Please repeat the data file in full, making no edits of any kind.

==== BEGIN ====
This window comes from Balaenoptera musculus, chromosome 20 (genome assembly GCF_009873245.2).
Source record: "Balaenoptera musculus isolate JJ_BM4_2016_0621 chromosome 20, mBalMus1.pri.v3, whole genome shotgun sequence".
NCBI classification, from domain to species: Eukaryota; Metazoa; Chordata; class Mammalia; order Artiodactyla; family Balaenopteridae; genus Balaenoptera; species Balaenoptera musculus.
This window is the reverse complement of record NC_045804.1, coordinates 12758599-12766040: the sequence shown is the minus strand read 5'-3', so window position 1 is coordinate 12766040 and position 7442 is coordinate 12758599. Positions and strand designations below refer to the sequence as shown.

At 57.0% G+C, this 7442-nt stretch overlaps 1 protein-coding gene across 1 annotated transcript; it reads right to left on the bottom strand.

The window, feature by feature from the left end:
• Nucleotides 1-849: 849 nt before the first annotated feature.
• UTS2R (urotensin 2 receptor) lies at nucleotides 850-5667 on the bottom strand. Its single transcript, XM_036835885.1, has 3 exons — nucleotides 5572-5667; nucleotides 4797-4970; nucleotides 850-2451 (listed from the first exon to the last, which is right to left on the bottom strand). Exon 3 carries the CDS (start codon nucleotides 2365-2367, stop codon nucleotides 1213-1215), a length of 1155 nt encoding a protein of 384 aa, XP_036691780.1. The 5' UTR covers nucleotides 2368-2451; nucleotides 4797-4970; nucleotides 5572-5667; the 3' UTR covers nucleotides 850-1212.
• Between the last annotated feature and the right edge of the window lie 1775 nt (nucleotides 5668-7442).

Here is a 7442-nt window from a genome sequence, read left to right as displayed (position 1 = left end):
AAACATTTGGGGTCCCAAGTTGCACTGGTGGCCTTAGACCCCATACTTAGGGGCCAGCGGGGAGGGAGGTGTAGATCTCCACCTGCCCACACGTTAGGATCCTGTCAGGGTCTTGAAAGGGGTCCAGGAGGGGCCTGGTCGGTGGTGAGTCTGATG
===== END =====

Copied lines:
This window comes from Balaenoptera musculus, chromosome 20 (genome assembly GCF_009873245.2).
Source record: "Balaenoptera musculus isolate JJ_BM4_2016_0621 chromosome 20, mBalMus1.pri.v3, whole genome shotgun sequence".
NCBI classification, from domain to species: Eukaryota; Metazoa; Chordata; class Mammalia; order Artiodactyla; family Balaenopteridae; genus Balaenoptera; species Balaenoptera musculus.
This window is the reverse complement of record NC_045804.1, coordinates 12758599-12766040: the sequence shown is the minus strand read 5'-3', so window position 1 is coordinate 12766040 and position 7442 is coordinate 12758599. Positions and strand designations below refer to the sequence as shown.

At 57.0% G+C, this 7442-nt stretch overlaps 1 protein-coding gene across 1 annotated transcript; it reads right to left on the bottom strand.

The window, feature by feature from the left end:
• Nucleotides 1-849: 849 nt before the first annotated feature.
• UTS2R (urotensin 2 receptor) lies at nucleotides 850-5667 on the bottom strand. Its single transcript, XM_036835885.1, has 3 exons — nucleotides 5572-5667; nucleotides 4797-4970; nucleotides 850-2451 (listed from the first exon to the last, which is right to left on the bottom strand). Exon 3 carries the CDS (start codon nucleotides 2365-2367, stop codon nucleotides 1213-1215), a length of 1155 nt encoding a protein of 384 aa, XP_036691780.1. The 5' UTR covers nucleotides 2368-2451; nucleotides 4797-4970; nucleotides 5572-5667; the 3' UTR covers nucleotides 850-1212.
• Between the last annotated feature and the right edge of the window lie 1775 nt (nucleotides 5668-7442).

Here is a 7442-nt window from a genome sequence, read left to right as displayed (position 1 = left end):
AAACATTTGGGGTCCCAAGTTGCACTGGTGGCCTTAGACCCCATACTTAGGGGCCAGCGGGGAGGGAGGTGTAGATCTCCACCTGCCCACACGTTAGGATCCTGTCAGGGTCTTGAAAGGGGTCCAGGAGGGGCCTGGTCGGTGGTGAGTCTGATG